Hybrid, the word of the next decade

The pandemic has opened the doors to a “hybrid workplace model”. Rituparna Chakraborty tells us how it will work.

The world we live in today is the most social and interconnected we have ever been, and is only going to be more with the advances in technology. The last nine months, however, has shown us the perils of being social and interconnected, as the virus spread across in a matter of a few months. The pandemic made us, literally, unsocial, and in several instances to the extent of being socially ostracised. The last experience of a pandemic, not available to be shared in living memory, is not enough of an assurance that the current one would be the only one in our lifetime. This experience has exposed us, made us vulnerable, and forced us to take immediate measures to sustain livelihood. It would only be in years to come that we would be able to see and assess how we emerged from this, though there are trends that are shaping up a new world of work, a hybrid of the physical and the virtual.

There are a number of recent studies that show that the hybrid workplace is going to be a norm and the coerced adoption of this over the past few months did not impact productivity. Infact, many organisations have seen improved productivity during the period. On a closer look, the improvement in productivity could have been a result of two factors: first, the majority were experiencing a new way of working; and second, people were housebound due to the lockdowns. As things get back to how they were pre-Covid, we would need to reassess the impact on productivity as a result of increased isolation in the virtual environment and increased mobility after the unlocks.

A recent poll on our social platforms, over 70% respondents said that they expect more than 25% of their workforce to work virtually in the near future.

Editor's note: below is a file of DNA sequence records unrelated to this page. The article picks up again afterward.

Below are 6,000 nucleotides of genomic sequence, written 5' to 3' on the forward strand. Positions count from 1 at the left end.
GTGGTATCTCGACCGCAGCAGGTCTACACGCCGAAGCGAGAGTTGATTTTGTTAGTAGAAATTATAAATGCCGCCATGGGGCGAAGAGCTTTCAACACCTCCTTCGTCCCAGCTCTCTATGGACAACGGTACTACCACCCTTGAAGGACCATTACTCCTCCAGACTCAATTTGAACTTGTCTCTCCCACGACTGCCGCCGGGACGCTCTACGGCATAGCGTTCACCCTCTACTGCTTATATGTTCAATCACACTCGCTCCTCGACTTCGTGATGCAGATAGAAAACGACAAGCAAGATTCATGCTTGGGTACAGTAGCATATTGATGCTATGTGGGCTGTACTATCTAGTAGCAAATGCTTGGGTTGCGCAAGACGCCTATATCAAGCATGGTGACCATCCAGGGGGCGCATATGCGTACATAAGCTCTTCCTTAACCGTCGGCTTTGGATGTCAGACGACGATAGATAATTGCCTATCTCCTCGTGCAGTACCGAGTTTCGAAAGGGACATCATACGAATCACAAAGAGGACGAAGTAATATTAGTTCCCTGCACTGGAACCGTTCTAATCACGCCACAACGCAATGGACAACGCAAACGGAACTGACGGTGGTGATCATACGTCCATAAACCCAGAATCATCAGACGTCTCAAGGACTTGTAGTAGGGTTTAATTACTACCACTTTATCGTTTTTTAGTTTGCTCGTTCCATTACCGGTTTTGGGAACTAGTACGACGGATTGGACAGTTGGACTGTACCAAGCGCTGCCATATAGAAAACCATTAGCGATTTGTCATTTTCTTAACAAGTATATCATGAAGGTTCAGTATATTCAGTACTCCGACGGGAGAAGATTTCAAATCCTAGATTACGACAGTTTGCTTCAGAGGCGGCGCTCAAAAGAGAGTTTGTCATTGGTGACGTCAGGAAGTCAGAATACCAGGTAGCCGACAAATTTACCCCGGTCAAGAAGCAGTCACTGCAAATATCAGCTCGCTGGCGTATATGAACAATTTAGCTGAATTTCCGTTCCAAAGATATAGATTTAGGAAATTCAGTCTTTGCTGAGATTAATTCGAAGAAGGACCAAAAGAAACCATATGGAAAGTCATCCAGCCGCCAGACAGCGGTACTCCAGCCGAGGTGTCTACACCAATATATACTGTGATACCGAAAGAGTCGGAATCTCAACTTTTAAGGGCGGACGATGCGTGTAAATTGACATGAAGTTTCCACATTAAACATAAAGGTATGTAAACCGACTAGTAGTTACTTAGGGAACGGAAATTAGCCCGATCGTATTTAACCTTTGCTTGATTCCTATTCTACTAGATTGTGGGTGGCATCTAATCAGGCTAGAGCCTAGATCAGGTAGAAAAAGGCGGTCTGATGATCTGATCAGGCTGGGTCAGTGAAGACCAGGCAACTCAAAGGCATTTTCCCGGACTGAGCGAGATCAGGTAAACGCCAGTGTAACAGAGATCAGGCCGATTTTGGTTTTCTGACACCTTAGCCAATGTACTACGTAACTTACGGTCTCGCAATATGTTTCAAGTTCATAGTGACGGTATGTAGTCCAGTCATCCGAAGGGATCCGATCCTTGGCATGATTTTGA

The hybrid workplace is not new to us, though a long-term or permanent model would come with its own challenges that would need to be weighed against the benefits. A hybrid model does encourage emphasis on productivity, reduces cost of operations and offers another avenue for HR teams to maintain better work-life balance. On the other hand, increased isolation, information security risks and managing home and work priorities could hinder productivity. An optimised hybrid workplace model would balance the challenges in a virtual environment with the benefits of physical and vice versa. Office commute time can be balanced against flexible and productive work schedules, reduced real estate cost can be balanced against enhanced security measures and increased isolation can be balanced with rotational office shifts.

The hybrid model could also have a paradigm shift in a number of HR processes, from recruitment strategies and flexi-workforce to new compensation and benefit models. The virtual environment does offer firms to hire expertise that otherwise would not be available, e.g. women professionals unable to work due to family commitments, professionals unable to travel due to disabilities, retired personnel willing to work on part-time basis. These alternatives offer significant benefit for a number of support function roles in Technology, Finance, Marketing and Customer Services, that are more attuned to virtual working.

We interacted with 100+ industry leaders over the past few months and a significant majority feel that 25-30% of support function roles could permanently work remotely. 

The legendary Greek philosopher Aristotle had said, “Man is by nature a social animal; an individual who is unsocial naturally and not accidentally is either beneath our notice or more than human. Society is something that precedes the individual.” Indeed we are a social animal and cannot fathom a world without people around us. We will emerge out of this, and will adapt and evolve into a new world order that may be significantly different from what we have seen thus far. Our ability to optimise the physical and virtual work environment for safety and productivity will define how the hybrid workplace model will evolve in the coming years with the majority of the functions adopting the hybrid model with higher preference to virtual working.

Author: Rituparna Chakraborty is Co-Founder and EVP of TeamLease Services, and leads the staffing business and India’s first PPP Apprenticeship Programme. She is a Femina Super Achievers awardee in 2018, and the only person from Asia to be included in the Global Power 100 and International 50 Women in Staffing and is the winner of the Telstra Business Woman in Asia Award. TeamLease is an India-based company engaged in employment activities, operating as a temporary staffing company, and providing human resource services to various industries.

Also read by the same authorThe post-pandemic skilled labour story

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